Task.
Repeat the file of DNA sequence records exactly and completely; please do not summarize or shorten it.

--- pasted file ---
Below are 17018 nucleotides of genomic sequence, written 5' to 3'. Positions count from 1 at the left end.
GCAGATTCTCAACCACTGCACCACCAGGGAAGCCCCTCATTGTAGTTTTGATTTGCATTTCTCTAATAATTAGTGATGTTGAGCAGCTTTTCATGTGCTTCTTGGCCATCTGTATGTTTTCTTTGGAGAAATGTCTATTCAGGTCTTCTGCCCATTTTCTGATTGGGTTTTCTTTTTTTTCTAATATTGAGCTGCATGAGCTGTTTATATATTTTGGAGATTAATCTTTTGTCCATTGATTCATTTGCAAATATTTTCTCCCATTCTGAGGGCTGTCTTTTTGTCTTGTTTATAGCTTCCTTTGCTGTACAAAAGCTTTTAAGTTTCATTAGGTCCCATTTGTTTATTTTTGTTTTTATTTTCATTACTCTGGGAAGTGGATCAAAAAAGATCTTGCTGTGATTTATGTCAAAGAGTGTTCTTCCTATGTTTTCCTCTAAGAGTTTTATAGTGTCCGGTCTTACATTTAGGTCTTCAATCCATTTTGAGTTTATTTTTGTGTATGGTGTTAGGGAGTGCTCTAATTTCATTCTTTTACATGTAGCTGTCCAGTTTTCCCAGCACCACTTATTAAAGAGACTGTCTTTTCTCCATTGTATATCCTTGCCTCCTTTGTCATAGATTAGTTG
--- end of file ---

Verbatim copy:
Below are 17018 nucleotides of genomic sequence, written 5' to 3'. Positions count from 1 at the left end.
GCAGATTCTCAACCACTGCACCACCAGGGAAGCCCCTCATTGTAGTTTTGATTTGCATTTCTCTAATAATTAGTGATGTTGAGCAGCTTTTCATGTGCTTCTTGGCCATCTGTATGTTTTCTTTGGAGAAATGTCTATTCAGGTCTTCTGCCCATTTTCTGATTGGGTTTTCTTTTTTTTCTAATATTGAGCTGCATGAGCTGTTTATATATTTTGGAGATTAATCTTTTGTCCATTGATTCATTTGCAAATATTTTCTCCCATTCTGAGGGCTGTCTTTTTGTCTTGTTTATAGCTTCCTTTGCTGTACAAAAGCTTTTAAGTTTCATTAGGTCCCATTTGTTTATTTTTGTTTTTATTTTCATTACTCTGGGAAGTGGATCAAAAAAGATCTTGCTGTGATTTATGTCAAAGAGTGTTCTTCCTATGTTTTCCTCTAAGAGTTTTATAGTGTCCGGTCTTACATTTAGGTCTTCAATCCATTTTGAGTTTATTTTTGTGTATGGTGTTAGGGAGTGCTCTAATTTCATTCTTTTACATGTAGCTGTCCAGTTTTCCCAGCACCACTTATTAAAGAGACTGTCTTTTCTCCATTGTATATCCTTGCCTCCTTTGTCATAGATTAGTTG